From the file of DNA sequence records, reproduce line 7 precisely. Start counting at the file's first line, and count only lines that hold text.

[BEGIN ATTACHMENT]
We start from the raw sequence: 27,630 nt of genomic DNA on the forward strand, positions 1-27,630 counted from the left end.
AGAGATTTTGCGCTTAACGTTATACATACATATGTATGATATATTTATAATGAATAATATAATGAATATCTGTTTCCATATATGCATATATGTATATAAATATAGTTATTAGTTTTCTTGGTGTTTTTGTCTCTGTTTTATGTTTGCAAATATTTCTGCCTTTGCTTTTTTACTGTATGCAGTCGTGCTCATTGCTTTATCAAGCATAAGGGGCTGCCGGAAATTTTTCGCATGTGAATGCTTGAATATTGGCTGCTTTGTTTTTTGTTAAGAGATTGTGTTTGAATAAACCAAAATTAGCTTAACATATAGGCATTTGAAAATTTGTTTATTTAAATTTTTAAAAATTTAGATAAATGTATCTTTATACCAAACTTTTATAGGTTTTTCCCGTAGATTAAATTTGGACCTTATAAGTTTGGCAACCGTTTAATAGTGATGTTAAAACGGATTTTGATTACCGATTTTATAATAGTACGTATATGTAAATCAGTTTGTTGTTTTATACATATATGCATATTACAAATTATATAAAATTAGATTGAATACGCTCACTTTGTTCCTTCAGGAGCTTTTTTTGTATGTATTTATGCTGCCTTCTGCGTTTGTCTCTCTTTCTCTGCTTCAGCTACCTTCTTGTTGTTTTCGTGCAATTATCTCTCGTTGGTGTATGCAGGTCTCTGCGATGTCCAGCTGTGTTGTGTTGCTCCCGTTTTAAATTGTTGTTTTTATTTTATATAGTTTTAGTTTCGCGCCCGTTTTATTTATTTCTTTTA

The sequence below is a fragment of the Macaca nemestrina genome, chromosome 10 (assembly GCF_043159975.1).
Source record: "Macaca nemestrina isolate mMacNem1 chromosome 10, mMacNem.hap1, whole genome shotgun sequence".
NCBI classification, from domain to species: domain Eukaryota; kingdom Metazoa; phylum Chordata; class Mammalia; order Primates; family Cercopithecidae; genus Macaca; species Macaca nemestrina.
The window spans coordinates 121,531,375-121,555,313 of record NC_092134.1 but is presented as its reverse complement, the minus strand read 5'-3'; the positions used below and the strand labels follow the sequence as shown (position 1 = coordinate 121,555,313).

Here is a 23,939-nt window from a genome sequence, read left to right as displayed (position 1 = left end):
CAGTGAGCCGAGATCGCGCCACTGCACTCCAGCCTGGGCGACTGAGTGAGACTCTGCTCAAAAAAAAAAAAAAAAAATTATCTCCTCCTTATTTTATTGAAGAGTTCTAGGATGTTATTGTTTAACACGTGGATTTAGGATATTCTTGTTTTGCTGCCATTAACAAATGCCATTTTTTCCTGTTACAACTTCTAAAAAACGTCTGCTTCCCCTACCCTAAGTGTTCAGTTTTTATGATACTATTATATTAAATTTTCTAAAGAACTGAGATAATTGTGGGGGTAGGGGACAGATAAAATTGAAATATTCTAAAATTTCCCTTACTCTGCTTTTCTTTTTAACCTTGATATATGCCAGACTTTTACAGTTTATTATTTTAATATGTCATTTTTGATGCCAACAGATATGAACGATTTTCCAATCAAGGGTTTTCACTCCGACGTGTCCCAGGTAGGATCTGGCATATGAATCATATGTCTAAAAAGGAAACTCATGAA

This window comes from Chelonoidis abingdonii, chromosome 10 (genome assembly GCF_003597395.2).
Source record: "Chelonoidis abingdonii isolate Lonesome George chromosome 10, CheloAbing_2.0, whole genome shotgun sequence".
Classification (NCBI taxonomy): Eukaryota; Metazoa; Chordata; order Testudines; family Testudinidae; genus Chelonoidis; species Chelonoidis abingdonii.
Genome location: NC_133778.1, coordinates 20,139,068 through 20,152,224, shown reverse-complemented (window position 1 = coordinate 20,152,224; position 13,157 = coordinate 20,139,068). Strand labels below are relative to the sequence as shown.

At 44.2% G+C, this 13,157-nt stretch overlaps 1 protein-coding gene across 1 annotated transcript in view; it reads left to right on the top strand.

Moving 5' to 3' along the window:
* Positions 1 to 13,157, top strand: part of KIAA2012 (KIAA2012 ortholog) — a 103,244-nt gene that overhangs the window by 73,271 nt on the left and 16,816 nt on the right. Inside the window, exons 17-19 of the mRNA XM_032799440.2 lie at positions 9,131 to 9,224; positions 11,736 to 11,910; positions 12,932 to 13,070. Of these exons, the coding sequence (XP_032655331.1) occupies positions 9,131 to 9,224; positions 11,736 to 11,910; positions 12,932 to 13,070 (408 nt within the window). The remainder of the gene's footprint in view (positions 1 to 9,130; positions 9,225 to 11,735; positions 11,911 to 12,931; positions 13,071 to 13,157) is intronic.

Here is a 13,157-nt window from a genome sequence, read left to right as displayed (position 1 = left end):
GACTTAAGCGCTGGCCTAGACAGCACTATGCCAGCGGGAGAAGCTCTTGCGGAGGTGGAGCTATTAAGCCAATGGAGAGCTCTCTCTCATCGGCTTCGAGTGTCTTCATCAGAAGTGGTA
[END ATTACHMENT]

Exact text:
Here is a 23,939-nt window from a genome sequence, read left to right as displayed (position 1 = left end):